15 February 2011

Five Minute Fashion

My cycling philosophy, as it were.

It's quite simple.

I don't care what you say, I think that this guy...

...looks much cooler than this guy.

10 February 2011

The Day We Caught the Train

Randomly came across this video, a segment from a 1982 episode of PBS' Nova called "Tracking the Supertrains", all about the great, then-new advances in high speed rail. Included are details about a planned Shinkansen from San Diego to Los Angeles. It didn't happen. Funny to realize that France's TGV has been up and running for thirty years now, and we've yet to see a fast train in this country.


The Damen Avenue CTA Blue Line station, as seen on Google Streetview. Did somebody lock a shopping cart to the bike rack?

Anybody recognize their bike?

09 February 2011

I Care About Detroit

There are many reasons why one cares about a city. Why you care about it's problems, its people, and, indeed, its very future. Is it friendly, warm, hospitable? And are there good job opportunities, educational facilities and a cultural center? Are you proud to call it your hometown? When you come right down to it, I venture to say you'll all agree to a resounding "Yes" when you're talking about Detroit.   -   Smokey Robinson, 1967

One of my earliest posts on this blog shared the 60s promotional film Detroit: City on the Move with you all. That post has received a fair bit of traffic from search engines over the months, I think because people are clearly fascinated by the city's decline, and ruin porn exposés can be found all over the internet.

During the Super Bowl the other night, Chrysler's "Imported from Detroit" ad featuring Eminem garnered a lot of positive buzz, even from people who don't really like cars or Eminem, for offering what was likely the first positive media view of the city in decades. You may have missed this, though. Last summer, iconic French bootmaker Palladium released a film featuring, uh, Johnny Knoxville showcasing some of the more positive things going on in Motown. It features interviews with local artists & entrpreneurs, as well as musicians like Martha Reeves, Wayne Kramer of the MC5, techno pioneer Carl Craig and members of the Dirtbombs, and a soundtrack that draws on the city's long and storied musical history. Hipster street style meets urbanism, and it's surprisingly effective stuff on both levels.

Part one:

Part two:

Part three:

There's more on the brand's "explorations" page, with pieces on abandoned buildings in New York, Cold War relics in Berlin and London pirate radio. Excellent marketing, in my opinion. (It worked on me.)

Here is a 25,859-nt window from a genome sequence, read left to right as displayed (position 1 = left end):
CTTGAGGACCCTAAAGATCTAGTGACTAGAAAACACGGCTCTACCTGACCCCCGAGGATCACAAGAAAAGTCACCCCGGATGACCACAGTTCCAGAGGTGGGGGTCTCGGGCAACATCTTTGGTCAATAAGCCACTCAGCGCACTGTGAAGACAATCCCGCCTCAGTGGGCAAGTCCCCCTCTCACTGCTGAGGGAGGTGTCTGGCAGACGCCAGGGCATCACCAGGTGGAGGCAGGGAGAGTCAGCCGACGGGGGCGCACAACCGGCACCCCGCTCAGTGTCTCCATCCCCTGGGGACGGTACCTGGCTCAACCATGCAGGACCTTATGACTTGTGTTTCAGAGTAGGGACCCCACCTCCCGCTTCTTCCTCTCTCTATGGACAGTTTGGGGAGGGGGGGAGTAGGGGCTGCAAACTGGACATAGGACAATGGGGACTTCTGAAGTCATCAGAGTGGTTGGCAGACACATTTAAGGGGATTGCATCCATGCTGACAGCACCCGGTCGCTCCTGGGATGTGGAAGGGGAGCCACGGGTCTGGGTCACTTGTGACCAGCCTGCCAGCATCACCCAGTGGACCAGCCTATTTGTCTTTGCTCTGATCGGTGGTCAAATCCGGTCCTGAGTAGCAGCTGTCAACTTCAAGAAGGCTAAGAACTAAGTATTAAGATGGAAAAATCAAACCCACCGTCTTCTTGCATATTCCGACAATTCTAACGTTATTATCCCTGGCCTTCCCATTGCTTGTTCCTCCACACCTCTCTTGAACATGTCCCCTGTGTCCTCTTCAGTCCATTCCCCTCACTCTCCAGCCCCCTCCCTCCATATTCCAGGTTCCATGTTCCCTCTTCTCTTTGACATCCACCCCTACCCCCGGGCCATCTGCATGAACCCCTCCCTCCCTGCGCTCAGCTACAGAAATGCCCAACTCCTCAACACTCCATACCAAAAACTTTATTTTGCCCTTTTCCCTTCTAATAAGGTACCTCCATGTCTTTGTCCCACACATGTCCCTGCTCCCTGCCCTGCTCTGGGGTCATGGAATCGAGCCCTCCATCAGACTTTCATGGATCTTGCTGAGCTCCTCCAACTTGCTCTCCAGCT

PS: I can state with 99.997% certainty that this is the only time Eminem or Johnny Knoxville will be mentioned on this blog.

04 February 2011

Night Falls on Hoboken

I would like to send a message to the nation's governors. Please stop with the whole "let's lure businesses from Illinois" trip. I just can't keep up. Latest on the bandwagon is Chris Christie, 55th Earl of New Jersey. On one hand, I don't mind this one as much. Jersey is clearly a part of a different region, so it stings a lot less than when Wisconsin or Indiana gets in on it. But on the other, Christie has already proven himself to possess tunnel vision (pardon the pun) regarding New Jersey's place in a broader mid-Atlantic region. And let's face it, New Jersey without New York City & Philadelphia across the rivers is just...Delaware.

Christie is in Chicago today to play up New Jersey's recent income tax cuts, because taxes are always bad. As I've written, tax rates aren't everything. I doubt the governor's presentation mentions that New Jersey has the highest fifth-highest median home prices in the nation, and that the state has some of the highest property taxes in the country. He also probably won't mention that New Jersey receives significantly more federal aid per capita than Illinois does. These are inconvenient facts when one is trying to portray one's fiefdom as a tax haven.

Rather than attempting to poach jobs from fellow Americans, states like New Jersey should be making investments in new businesses, incubating entrepreneurship in economically depressed places like Camden and Newark. Investment is key not just for businesses, but for the modern infrastructure that this country (and New Jersey) is sorely in need of. New Jersey on it's own is nothing. Without adequate transportation links within the New York and Philadelphia metros that drive the state's economy, it would die. All of this might require (gasp) temporarily raising taxes. Putting things off for the next occupant of the office is the way of American political life, and it is killing the country's economic future. Americans will always complain about taxes being too high, until they actually start seeing a return. Voters in Scandinavia don't seem so preoccupied with this issue, even though their tax rates make the United States look like a libertarian's wet dream. This is because they know exactly where those taxes go. They pay for first-rate infrastructure and health care and for their children to attend college, not to subsidize corporate interests and fund despotic regimes and endless wars. Meanwhile, China is investing in infrastructure and planning on a regional scale that will ensure their continued ascent. We'd better get used to looking up.